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Heysel 35 years

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I'm not a fan of the rest in peace thing but what else do you say. 39 lives ended and for what!  I was 4 years old Heysel didn't really impact me it's something I learnt about later and still didn't read too much into because i guess I didn't want to be shamed by the truth, shamed by other people's actions that had nothing to do with me. I think it does a disservice to those who died to be wilfully ignorant because I don't like the truth. I need to inform myself more about Heysel.

 

I hope the families and friends found some kind of peace and normality, grief has a weight to it you carry all your life.

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3 minutes ago, Bobby Hundreds said:

I'm not a fan of the rest in peace thing but what else do you say. 39 lives ended and for what!  I was 4 years old Heysel didn't really impact me it's something I learnt about later and still didn't read too much into because i guess I didn't want to be shamed by the truth, shamed by other people's actions that had nothing to do with me. I think it does a disservice to those who died to be wilfully ignorant because I don't like the truth. I need to inform myself more about Heysel.

 

I hope the families and friends found some kind of peace and normality, grief has a weight to it you carry all your life.

Don't know if this would be frowned upon but the Anfield Wrap did a superb analysis of it to mark the 30 year anniversary. Perspectives from both sides and contrary to how we're perceived completely full of remorse and sorrow.

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Horrible memories of that day. I was 8 years old. Late back from a day out with my mum and thought I’d missed the first five minutes of the match. I’d been so excited all day. Ran home from the bus stop to see my dad distraught and fans all over the pitch. It just got worse from there on in. 
 

Love and sorrow to Juve.

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Sad day. Still remember getting back from school, having my tea and then switching on the tv.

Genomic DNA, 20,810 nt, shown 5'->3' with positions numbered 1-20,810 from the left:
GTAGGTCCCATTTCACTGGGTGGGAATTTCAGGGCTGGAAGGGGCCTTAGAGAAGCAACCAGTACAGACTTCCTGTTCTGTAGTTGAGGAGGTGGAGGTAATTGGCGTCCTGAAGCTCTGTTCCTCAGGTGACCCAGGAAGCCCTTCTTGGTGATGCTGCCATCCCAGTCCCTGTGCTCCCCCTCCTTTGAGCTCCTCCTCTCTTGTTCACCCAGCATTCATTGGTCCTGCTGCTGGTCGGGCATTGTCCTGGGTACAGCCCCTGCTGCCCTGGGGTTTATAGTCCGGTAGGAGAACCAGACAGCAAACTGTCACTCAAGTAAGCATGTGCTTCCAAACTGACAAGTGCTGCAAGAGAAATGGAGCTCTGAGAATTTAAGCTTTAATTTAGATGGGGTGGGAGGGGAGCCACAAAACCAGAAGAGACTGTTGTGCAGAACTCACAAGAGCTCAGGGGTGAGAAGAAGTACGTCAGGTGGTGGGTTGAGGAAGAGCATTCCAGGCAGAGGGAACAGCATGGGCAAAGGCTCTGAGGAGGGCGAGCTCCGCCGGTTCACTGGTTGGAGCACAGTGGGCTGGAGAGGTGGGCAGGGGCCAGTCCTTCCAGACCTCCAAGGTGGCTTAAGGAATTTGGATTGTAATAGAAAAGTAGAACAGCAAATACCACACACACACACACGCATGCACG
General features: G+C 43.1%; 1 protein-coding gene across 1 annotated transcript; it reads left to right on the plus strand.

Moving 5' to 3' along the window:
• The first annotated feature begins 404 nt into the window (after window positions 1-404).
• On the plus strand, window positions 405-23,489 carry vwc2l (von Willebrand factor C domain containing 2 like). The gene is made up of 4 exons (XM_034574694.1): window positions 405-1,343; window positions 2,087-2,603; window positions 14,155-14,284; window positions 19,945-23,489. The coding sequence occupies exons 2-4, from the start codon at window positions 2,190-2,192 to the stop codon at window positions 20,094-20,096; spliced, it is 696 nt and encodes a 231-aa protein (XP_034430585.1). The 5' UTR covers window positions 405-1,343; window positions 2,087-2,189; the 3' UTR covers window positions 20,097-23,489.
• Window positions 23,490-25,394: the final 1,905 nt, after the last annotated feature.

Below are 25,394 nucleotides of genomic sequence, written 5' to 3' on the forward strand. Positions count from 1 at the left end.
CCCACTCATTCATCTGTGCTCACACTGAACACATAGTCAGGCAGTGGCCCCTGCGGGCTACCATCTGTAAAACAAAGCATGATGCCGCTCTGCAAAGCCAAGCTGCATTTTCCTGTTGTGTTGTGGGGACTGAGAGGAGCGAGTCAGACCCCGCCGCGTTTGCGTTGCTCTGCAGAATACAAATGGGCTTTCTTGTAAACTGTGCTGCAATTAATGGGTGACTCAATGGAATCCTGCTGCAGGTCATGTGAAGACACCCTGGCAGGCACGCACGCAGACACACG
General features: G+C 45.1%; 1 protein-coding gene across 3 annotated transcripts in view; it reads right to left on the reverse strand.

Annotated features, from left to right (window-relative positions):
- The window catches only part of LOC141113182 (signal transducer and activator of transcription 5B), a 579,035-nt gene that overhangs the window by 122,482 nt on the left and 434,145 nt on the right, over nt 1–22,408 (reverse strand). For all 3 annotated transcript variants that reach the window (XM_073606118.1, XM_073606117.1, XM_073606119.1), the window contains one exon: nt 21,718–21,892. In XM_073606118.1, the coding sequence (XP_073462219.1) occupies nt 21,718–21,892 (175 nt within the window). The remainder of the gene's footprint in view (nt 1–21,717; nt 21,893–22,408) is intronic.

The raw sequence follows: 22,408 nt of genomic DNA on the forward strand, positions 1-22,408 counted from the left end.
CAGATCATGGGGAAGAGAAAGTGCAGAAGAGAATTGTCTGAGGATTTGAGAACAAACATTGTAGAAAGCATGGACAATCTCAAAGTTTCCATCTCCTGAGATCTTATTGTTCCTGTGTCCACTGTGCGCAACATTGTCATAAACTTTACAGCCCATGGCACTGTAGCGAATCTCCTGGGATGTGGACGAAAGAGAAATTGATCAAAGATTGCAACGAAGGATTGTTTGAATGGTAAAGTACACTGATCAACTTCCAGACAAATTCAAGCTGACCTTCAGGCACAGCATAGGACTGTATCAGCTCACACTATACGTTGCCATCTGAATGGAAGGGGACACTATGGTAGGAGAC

In my mind I think it was Dickie Davis reporting on it, but I was young so maybe I have made that up. I remember just sitting there in disbelief wondering why the game was allowed to continue.

 

(I'm in no way comparing this to Heysel, but it triggered a memory for me) Many years later I watched a bull fight in Mexico. It was grim. While everyone cheered the bulls being tormented to death, I remember seeing the faces of two young kids sitting near me. They were in shock, putting on fake smiles and cheers to copy their parents, but you could see the recognition on their faces that something wasn't right and they weren't really enjoying it. Thats how I felt watching the game - all the thrill, anxiety and excitement I normally associate with footie was gone.

 

RIP the 39.

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I couldn't go as my new boss said there might not be one when you come back, being a cunt, anyway our kid and a mate went. I watched it in a mates ready for a great night only for events to unfold, my sisters and mum where on the phone worrying like fuck obviously. I said it looks like is Italian fans, not being an arsehole there, to ease there worry but at the same time worrying like fuck about them both outside the ground. 

A horrible night in a shit hole ground, and I'm glad a never went, our Steven has kept local papers with harrowing pictures, awful. 

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A fucking awful, awful tragedy.

 

One that sadly was inevitable at some time and some place - anyone who remembers the time and anyone who remembers how things were or has read up on how they were will know that is a sad fact.

 

How it happened and why it happened is a long and grim story and football fans, the authorities, the clubs, governments, police etc should all hang their heads in shame for their part in how and why it happened and for the fact that it was sadly inevitable at some time and some place.

 

The people who glibly use the tragedy of Heysel and the sad loss of life as a weapon in football rivalry now should also hang their heads in shame.

 

Thankfully a lot of lessons have be learned from that sad, sad day - too late of course and sadly further mass loss of life at football matches still followed with many of the same issues at the heart.

 

But 35 years on the game has managed to move on from those dark days and is not plagued anywhere near as badly with all those issues, that is the light that comes out of what was awful dark.

 

RIP